Opening: 6 June at 7 pm
6–30 June 2014
ZVKDS, SVC-Gallery, Ljubljana
WHERE: Trg francoske revolucije 3, Ljubljana
Zdzislaw Pacholski’s photographs titled Requisites Attributes mostly date back to the 1980s and therefore it is easy to suggest that, given the background and context of Poland’s martial law period and the ongoing façade of normalization in the years leading up to Poland’s breakthrough year of 1989, they can be called photo-comments.
Most of these photographs could, however, be just as well called socio-political photo-posters which were intended to reassure the public, spur them on, to resist unwanted authority, but also protect the public from themselves by pointing at the numbing effect of vertical and horizontal layers of conformity, shaking them awake and out of their collective complacency set in over-simplified diagnoses of reality and simplistic notions of (and therefore high) self-esteem, warning them against dangerous consequences of feigning a “moral-political unity”.
Such dual criticism of Pacholski’s photography had resulted in, from the very beginning, in their double “removal from circulation”. It is clear that Pacholski‘s pictures could not win the censors’ approval (though most likely many of the officials would be only too happy to hang these photos on the walls of their offices treating this gesture as a self-deprecating comment on their own censorial work). The problem is that Pacholski’s photographs, in fact, did not fit in well either with the Post-Dada movement atmosphere of Łódź and Warsaw’s Pitch-in Culture (hey were not lucid and derisive enough) or with the conventions of art created in the martial law years and shortly afterwards “to lift up the heart” (as they were not sufficiently uplifting).
I stand behind Pacholski’s photographs and encourage that they should once again be exposed, published and looked at for one simple reason: they have retained their relevance. Paradoxically, photographs – as commentary on the social and political situation of the early 1980s – are understood presently just as well as they were when Pacholski showed them for the first time, however, this time they are not associated (most likely by younger viewers) with the martial law, but for example, with Polish provinciality and at times with its distinct postcolonial face, with the conformism of corporate careerists, with the epidermal nature of socio-cultural transformations beneath which, without great effort, you can still find the old complexes of the Poles, in the clumsily covered-up ugliness of everyday life, in the illusion of many of the declared values.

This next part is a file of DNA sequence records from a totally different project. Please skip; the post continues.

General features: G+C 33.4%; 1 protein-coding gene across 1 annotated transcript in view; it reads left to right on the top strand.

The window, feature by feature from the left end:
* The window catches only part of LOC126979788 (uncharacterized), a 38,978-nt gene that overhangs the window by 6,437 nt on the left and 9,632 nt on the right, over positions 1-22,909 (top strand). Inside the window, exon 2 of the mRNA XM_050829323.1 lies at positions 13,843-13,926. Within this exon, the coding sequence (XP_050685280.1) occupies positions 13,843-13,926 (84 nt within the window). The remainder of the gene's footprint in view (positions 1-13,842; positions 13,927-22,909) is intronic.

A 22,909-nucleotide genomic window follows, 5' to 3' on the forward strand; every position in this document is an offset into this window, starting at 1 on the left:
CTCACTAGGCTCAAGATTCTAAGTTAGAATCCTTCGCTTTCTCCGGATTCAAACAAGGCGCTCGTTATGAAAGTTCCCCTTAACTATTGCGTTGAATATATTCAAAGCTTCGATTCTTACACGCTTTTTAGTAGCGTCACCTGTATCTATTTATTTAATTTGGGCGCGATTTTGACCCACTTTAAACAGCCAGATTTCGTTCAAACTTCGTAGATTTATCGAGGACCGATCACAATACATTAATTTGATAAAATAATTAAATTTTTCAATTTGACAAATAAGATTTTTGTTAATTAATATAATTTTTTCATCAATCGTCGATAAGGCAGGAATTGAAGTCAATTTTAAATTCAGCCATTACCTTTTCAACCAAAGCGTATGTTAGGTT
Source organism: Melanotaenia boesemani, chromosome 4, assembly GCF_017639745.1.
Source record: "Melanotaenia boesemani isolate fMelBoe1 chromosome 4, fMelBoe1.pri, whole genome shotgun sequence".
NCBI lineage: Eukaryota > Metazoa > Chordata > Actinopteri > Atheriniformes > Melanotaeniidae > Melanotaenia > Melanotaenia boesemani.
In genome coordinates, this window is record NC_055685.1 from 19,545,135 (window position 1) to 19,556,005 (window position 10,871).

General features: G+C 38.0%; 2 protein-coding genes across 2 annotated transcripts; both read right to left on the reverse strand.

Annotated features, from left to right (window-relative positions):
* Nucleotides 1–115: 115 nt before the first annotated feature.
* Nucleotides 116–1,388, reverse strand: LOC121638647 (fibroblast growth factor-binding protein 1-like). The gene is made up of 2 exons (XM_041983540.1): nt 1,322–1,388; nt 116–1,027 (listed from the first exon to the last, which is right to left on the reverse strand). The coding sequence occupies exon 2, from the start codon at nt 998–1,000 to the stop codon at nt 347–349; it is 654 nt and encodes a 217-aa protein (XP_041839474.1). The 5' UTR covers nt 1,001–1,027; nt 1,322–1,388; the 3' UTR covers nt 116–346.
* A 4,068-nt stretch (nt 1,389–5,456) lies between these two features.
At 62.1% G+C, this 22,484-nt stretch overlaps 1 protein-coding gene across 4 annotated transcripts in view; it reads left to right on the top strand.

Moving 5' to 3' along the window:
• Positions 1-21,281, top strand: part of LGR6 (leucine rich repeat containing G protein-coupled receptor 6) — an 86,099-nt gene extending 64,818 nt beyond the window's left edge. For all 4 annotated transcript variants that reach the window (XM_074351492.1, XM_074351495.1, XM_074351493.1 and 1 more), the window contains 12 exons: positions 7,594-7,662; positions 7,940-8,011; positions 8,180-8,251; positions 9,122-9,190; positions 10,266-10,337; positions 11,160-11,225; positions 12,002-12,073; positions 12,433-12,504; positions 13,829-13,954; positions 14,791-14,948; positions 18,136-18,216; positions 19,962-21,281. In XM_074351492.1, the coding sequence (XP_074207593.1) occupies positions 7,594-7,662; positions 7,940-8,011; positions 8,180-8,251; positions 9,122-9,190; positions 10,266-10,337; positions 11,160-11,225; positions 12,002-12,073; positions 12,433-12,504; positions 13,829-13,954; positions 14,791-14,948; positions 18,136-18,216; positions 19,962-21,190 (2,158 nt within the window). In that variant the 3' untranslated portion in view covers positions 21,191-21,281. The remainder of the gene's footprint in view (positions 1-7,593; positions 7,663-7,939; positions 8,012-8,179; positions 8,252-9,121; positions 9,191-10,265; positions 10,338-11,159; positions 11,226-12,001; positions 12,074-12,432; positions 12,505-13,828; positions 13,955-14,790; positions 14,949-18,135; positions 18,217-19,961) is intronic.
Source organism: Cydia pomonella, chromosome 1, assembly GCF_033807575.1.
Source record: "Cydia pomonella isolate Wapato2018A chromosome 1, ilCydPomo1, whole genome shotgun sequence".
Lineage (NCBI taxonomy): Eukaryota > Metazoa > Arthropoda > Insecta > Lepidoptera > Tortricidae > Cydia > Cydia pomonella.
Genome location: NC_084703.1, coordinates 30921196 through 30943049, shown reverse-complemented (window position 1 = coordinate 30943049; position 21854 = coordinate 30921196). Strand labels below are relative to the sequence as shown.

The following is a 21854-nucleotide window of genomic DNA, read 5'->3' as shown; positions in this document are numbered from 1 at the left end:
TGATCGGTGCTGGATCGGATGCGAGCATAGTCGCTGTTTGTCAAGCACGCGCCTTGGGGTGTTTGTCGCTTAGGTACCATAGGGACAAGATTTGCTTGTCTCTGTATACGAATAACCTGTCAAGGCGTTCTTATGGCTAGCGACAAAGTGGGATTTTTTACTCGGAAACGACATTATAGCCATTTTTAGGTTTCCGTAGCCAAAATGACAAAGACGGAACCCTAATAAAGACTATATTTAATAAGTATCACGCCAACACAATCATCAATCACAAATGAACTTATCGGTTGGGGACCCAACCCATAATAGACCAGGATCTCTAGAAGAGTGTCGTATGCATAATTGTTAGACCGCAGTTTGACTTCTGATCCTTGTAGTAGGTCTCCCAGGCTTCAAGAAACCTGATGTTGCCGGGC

One may also be struck by the fact that Pacholski’s “old photographs” fit in surprisingly well with the new photographic convention, the bitterly clownish photography that fills today’s portals such as demotywatory.pl. It would seem that the irony and piercing sarcasm incorporated in them is what speaks best to young and very young people, for whom taking pictures is another “mobile phone feature”, whereas photographs, are yet another pretext for maintaining/preserving social relationships mediated by the Web.